In 2007, Jordan became the first Arabic-speaking country in the Middle East and North Africa (MENA) to issue a law governing the right of access to information. In the years since, it has been joined by Tunisia, Yemen, Lebanon, Morocco, and Sudan.
An often-overlooked pillar of a functioning democratic society, access to information is at the heart of transparency, accountability, and equity. In a new four-part series, our authors unpack the importance of this right in the MENA region, focusing on Jordan, Tunisia, and Lebanon, and speaking to stakeholders on prospects for reform.
- An introductory piece explains the right of access to information, its impact on society, and its significance for the MENA region.
- A second piece on Jordan explores how vague language in the legal text, bureaucracy, and insufficient awareness among government officials have severely slowed implementation of the right of access to information.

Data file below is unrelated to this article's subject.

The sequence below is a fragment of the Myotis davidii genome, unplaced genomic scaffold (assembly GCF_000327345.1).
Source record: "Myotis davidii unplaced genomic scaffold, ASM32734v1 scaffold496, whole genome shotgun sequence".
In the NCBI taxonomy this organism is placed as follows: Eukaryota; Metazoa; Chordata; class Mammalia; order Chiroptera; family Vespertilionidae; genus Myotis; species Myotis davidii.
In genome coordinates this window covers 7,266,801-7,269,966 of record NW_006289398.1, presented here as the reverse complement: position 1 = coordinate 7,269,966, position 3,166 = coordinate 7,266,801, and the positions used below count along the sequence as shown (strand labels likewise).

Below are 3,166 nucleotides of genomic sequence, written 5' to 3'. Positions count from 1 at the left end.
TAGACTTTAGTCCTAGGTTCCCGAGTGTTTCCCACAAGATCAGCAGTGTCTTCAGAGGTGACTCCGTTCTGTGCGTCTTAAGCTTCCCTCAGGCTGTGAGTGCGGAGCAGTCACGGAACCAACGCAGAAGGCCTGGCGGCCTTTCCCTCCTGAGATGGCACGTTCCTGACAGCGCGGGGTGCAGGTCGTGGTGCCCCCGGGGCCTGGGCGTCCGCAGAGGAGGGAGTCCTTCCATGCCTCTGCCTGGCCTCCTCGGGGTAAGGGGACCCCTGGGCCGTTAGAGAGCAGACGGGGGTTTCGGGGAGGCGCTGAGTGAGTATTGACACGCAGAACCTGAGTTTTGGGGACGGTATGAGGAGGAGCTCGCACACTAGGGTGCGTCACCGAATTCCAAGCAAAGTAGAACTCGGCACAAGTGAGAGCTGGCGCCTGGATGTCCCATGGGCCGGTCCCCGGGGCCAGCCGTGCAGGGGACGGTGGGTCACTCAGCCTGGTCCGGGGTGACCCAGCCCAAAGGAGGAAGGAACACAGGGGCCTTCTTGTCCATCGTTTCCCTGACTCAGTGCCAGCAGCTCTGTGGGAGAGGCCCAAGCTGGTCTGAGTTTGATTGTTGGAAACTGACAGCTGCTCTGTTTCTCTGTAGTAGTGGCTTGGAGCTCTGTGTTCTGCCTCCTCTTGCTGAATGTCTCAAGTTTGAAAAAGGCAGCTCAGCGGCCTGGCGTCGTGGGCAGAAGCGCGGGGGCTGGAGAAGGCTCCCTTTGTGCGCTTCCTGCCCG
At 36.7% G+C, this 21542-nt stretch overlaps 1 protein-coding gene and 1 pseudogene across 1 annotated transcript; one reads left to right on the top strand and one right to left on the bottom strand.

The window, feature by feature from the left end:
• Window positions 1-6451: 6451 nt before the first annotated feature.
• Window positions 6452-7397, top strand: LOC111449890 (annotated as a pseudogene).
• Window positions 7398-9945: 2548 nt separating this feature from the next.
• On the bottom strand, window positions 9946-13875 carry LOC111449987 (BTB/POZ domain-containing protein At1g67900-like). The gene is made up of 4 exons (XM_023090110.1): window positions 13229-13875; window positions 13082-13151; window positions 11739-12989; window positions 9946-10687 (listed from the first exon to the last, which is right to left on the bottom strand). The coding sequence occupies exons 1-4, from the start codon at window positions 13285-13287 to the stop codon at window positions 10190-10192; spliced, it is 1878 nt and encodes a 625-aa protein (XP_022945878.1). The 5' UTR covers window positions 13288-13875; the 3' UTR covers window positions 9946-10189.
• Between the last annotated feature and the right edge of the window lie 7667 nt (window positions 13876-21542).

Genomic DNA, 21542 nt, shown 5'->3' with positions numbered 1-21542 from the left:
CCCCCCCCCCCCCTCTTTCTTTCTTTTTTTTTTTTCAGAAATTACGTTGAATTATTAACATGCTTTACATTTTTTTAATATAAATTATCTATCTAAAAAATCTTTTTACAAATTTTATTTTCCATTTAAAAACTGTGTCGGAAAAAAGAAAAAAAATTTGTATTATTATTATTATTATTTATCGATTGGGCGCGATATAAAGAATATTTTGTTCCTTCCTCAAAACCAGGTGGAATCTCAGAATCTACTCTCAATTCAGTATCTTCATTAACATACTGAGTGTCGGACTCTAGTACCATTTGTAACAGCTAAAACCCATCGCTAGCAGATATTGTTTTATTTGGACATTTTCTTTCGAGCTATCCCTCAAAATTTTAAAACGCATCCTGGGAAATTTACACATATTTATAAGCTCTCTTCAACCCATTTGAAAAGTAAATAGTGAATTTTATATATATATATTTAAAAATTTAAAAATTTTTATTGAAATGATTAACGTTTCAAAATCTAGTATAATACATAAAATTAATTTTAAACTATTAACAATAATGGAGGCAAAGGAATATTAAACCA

- Though Tunisia’s access to information law is hailed as one of the most progressive in the world, its introduction has not been accompanied by a change in culture, leaving question marks on its efficacy, as a third piece explores.
- In a country reeling from the explosion at its main port, a crippling economic crisis, and endemic corruption, access to information has the potential to be a gamechanger. Our final piece delves into Lebanon and the role that an access to information law has played there.